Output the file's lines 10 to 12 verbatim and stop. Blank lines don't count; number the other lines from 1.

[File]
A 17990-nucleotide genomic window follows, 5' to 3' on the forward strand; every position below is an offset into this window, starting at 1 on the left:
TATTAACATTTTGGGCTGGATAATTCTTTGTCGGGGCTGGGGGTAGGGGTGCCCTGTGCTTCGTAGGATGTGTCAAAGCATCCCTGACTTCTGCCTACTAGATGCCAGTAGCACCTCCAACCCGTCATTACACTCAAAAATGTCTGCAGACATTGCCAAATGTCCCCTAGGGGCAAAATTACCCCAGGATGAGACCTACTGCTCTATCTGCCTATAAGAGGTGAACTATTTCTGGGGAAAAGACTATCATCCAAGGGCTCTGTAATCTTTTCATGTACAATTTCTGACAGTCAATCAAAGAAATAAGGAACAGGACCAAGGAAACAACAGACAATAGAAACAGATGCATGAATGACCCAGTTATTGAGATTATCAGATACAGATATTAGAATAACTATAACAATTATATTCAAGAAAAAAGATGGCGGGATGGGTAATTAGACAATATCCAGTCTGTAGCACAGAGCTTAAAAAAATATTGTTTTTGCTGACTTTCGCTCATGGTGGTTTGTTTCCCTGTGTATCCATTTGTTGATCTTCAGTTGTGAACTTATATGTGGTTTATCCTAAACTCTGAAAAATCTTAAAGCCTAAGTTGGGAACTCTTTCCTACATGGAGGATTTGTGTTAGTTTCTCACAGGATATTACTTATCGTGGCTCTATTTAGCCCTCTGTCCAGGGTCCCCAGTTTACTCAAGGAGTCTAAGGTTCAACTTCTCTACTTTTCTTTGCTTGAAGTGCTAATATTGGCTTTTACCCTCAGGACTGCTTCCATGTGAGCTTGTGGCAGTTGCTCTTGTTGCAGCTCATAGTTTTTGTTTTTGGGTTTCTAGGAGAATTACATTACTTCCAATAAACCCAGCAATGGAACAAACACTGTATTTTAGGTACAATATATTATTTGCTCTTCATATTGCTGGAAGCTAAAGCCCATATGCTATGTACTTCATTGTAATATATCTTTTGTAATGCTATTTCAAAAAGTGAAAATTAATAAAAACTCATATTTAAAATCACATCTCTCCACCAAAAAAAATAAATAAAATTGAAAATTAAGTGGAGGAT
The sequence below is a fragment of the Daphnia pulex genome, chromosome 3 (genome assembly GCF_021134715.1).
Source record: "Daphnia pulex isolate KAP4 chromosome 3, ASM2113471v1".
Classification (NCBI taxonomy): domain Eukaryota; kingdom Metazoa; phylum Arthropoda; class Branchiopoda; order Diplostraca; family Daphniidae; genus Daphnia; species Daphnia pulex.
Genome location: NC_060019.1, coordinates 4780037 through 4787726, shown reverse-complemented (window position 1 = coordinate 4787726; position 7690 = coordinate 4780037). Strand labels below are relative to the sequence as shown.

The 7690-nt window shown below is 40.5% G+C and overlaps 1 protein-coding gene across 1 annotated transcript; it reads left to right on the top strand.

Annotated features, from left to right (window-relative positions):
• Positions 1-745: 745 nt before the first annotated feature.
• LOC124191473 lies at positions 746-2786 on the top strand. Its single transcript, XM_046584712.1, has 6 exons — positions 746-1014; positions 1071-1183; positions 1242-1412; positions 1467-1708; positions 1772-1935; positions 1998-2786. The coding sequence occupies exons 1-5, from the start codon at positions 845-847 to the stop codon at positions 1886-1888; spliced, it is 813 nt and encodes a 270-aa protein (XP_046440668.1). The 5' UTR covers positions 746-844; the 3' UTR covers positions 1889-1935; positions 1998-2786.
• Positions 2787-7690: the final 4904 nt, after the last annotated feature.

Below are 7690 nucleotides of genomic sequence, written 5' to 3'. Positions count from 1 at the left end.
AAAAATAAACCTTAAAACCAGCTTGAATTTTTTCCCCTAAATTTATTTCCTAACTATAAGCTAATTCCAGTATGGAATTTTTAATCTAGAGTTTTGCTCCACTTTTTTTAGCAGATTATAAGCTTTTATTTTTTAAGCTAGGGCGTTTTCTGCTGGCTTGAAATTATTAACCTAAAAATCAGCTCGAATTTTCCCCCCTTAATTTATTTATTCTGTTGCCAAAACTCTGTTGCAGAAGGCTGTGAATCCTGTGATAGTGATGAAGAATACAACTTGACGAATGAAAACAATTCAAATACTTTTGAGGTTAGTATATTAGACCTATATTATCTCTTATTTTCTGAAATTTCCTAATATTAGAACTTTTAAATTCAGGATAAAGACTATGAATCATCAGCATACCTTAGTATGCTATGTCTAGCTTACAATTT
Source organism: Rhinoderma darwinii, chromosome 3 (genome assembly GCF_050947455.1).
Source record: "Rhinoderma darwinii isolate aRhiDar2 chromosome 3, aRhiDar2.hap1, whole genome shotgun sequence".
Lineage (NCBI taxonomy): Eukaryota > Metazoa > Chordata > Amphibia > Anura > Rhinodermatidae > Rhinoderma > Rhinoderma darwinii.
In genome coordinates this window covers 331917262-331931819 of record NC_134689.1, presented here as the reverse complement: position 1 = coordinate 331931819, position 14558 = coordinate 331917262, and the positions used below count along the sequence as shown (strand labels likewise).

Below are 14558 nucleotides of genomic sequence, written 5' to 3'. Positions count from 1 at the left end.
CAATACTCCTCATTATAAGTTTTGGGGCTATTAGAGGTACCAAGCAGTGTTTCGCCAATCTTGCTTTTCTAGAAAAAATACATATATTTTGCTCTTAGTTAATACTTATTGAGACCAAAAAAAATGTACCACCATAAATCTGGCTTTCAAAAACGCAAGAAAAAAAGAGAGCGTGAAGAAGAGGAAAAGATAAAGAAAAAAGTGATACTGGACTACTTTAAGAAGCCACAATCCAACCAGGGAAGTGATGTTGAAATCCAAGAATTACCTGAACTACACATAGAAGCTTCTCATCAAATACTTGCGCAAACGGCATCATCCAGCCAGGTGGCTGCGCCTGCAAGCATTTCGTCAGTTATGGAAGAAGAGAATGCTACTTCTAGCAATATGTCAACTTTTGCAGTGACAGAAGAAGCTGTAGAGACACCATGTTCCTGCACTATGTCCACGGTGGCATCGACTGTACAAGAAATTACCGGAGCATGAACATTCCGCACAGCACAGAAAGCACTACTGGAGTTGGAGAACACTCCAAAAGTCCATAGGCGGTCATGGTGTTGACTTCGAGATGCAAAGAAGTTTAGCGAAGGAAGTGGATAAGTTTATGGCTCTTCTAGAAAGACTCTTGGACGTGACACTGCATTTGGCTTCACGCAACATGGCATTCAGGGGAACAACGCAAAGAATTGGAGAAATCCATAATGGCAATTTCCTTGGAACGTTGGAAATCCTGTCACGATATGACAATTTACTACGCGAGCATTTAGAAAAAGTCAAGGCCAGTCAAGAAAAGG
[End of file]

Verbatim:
• LOC124191473 lies at positions 746-2786 on the top strand. Its single transcript, XM_046584712.1, has 6 exons — positions 746-1014; positions 1071-1183; positions 1242-1412; positions 1467-1708; positions 1772-1935; positions 1998-2786. The coding sequence occupies exons 1-5, from the start codon at positions 845-847 to the stop codon at positions 1886-1888; spliced, it is 813 nt and encodes a 270-aa protein (XP_046440668.1). The 5' UTR covers positions 746-844; the 3' UTR covers positions 1889-1935; positions 1998-2786.
• Positions 2787-7690: the final 4904 nt, after the last annotated feature.

Below are 7690 nucleotides of genomic sequence, written 5' to 3'. Positions count from 1 at the left end.